By Kaitlin Steinberg
By Minh T Truong
By Molly Dunn
By Brooke Viggiano
By Kaitlin Steinberg
By Molly Dunn
By Molly Dunn
By Eating Our Words
Some time ago, an emigre from the post-Soviet nation of Kazakhstan described for me the Russian tradition of dining out: "When a Russian goes out to dinner, he goes to spend the whole evening in a big celebration with family and friends. There has to be drinking, and then plenty of food, and entertainment, a floor show maybe, and then dancing and music and more drinking, until very late in the night."
Since the closing of Svetlana in Woodlake Square, my friend believes, the only place left to experience this Russian ritual in Houston is the Stoli Grill.
Mikhail Knizhnik, originally from the Ukraine and a former Soviet army cook, opened this Eastern European-style supper club three years ago. "But don't worry," he says, "my cooking now is completely different from what I did for the army. Words cannot describe how different this food is from the army food. After I left the Ukraine, I cooked in Austria and Italy and New York, then here in Houston at The Briar Club. So I have spent much more time in restaurants than in the army."
The Stoli Grill presents an unassuming brick facade onto Memorial Drive just west of Town and Country Village, marked only by a dark blue awning with its name printed in simple white lettering. Inside, though, the walls of the rectangular dining room are dramatically drenched in deep velvety red, emblazoned here and there with gold fleurs-de-lis and dimly lit with tinkling chandeliers and brass sconces. The tables are arranged around a small parquet dance floor, with a hulking pile of electronic sound equipment awkwardly stacked around a glossy black baby grand.
The show is best on weekend nights -- but late on weekend nights. When we arrived at 8:30 one evening, an unfashionable hour early by Russian standards, a strained-looking bearded gentleman was acting as a one-man band, switching from the keyboard to a gypsy violin and back again, all the while twiddling with the tape system that blared his backup music. Three generations of a Russian family crowded around a table near the windows, celebrating the 70th birthday of a spry, silver-haired matriarch. Couples sitting closely side by side populated the other tables. The median age at that early hour leaned toward the fiftysomething, with the exception of a tall, dark-haired Russian youth cuddling an equally tall Spanish-speaking beauty who wore an astonishingly small black dress.
We had supposed that the Stoli Grill might stock a number of interesting vodkas to try. "Yes, we have vodka," confirmed the waiter. "But what kinds?" we asked. "Stoli," he said tersely. Um, okay. So we had Stoli, and a decent Kendall Jackson Chardonnay from the modest wine list, and began with blini and salmon caviar and sour cream ($10). Although the menu also boasts osetra and beluga caviar, neither was available. The waiter helpfully pointed to the words "market price" marked below each and explained that "When we have them, you can tell because we put the price in here." (Since "market price" appeared to be indelibly printed, I wonder how often the black sturgeon caviar is actually available.)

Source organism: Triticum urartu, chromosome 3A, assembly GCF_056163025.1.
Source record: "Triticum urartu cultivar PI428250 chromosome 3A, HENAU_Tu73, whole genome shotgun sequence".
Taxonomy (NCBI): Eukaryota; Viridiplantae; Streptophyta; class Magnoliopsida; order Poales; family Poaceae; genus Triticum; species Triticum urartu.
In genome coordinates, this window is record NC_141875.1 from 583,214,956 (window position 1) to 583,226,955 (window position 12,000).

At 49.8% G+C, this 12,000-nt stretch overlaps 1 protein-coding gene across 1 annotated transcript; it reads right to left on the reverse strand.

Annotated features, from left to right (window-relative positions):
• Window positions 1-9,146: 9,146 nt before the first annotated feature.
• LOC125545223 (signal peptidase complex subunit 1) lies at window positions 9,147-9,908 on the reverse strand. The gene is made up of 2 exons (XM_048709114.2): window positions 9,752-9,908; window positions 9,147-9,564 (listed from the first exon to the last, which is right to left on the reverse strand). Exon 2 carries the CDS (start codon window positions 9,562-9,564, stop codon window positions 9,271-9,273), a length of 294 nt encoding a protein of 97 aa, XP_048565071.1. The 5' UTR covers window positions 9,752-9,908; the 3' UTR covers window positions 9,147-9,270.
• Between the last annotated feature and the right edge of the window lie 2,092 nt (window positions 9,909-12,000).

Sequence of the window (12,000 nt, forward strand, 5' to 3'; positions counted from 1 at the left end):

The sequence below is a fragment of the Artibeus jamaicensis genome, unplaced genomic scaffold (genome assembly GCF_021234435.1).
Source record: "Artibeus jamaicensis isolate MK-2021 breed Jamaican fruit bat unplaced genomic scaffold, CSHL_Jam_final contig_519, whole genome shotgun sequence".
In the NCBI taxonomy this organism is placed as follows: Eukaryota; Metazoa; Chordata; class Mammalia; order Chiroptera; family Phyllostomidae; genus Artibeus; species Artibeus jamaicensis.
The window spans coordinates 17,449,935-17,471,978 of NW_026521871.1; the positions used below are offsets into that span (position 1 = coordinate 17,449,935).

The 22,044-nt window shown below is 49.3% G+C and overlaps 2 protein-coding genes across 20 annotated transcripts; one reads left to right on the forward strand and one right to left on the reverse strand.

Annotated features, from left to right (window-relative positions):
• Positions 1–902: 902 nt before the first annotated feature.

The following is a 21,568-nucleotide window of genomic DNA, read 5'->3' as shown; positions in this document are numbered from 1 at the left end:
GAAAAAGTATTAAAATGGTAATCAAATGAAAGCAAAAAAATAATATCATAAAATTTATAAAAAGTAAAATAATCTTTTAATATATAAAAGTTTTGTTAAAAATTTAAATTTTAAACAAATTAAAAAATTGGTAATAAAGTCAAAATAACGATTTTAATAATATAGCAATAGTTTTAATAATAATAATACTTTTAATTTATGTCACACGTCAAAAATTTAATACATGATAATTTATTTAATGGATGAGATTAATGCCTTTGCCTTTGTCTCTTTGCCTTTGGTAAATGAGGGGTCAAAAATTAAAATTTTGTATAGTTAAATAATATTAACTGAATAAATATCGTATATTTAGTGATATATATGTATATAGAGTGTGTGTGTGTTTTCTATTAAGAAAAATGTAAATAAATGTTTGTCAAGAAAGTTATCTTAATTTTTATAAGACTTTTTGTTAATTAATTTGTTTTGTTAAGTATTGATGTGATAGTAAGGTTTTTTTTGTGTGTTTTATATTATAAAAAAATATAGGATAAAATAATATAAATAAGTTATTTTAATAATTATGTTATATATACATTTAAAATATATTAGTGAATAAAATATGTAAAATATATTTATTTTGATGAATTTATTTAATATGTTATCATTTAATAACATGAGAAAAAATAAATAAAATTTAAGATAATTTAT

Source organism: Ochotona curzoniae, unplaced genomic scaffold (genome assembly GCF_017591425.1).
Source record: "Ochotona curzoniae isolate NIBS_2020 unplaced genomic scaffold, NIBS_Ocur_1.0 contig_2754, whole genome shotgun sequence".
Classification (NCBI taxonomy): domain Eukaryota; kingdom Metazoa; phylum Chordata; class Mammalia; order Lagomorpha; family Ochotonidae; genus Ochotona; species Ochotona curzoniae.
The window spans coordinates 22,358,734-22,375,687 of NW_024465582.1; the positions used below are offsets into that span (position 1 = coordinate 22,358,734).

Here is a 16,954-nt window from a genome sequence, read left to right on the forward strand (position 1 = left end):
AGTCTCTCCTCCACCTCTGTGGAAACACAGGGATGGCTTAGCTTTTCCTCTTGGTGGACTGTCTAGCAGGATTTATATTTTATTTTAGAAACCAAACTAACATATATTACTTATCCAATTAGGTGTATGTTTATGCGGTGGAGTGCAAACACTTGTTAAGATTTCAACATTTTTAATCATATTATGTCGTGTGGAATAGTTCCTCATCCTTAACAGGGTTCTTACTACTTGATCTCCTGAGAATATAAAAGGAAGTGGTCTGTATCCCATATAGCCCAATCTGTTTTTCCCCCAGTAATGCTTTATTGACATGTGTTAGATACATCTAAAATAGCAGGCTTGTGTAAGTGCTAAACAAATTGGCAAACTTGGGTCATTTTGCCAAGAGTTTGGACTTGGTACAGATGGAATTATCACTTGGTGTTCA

Elsewhere I've had buckwheat blini that were marvelously thin and delicate, like the French crepes that inspired them, and as big as a dinner plate. Here, we were all surprised to see that the blini were thick and small, about the diameter of tennis balls, served only three to the plate, but generously loaded with dollops of glistening red caviar. "These aren't blini," grumbled our man from Kazakhstan. "They're pancakes." They were, however, pleasantly fluffy and light, though a little dry, needing a dab more sour cream than the quarter-cup or so they were allocated.
Beets and cabbage dominate my mental image of Russian cuisine, so I was surprised to find neither borscht nor shchi, a popular sauerkraut soup, on the menu. "Well, we don't have many Russians in town," explains Knizhnik, "so I didn't think I'd have many customers for borscht. I will make it for people if they call ahead a few hours and ask me. But what you are thinking of as Russian food is actually Soviet food, and they are two different things. Before the Russian Revolution, our food had more variety and was more Continental, influenced by French, German and Italian cuisine, or even by Chinese or Japanese or Turkish, depending on where you live in Russia. So I just try to take all this together to make my own idea of Russian cooking."
Even the bread basket was heaped not with the sturdy black rye I expected but with refined white French bread. The waitstaff keeps a close eye on that bread basket, too, rushing to bring a second before the first is half emptied. "That is the worst thing in Russia, to run out of bread, because people eat so much of it with their meals," our guide explained approvingly. "A good restaurant will never let you run out of bread."
We were allowed plenty of time between courses to eat the bread and study the menu. "It's supposed to be that way. You're supposed to stay a long time at the table," my friend whispered. Apparently it's also acceptable for waitstaff to place used silverware on the tablecloth...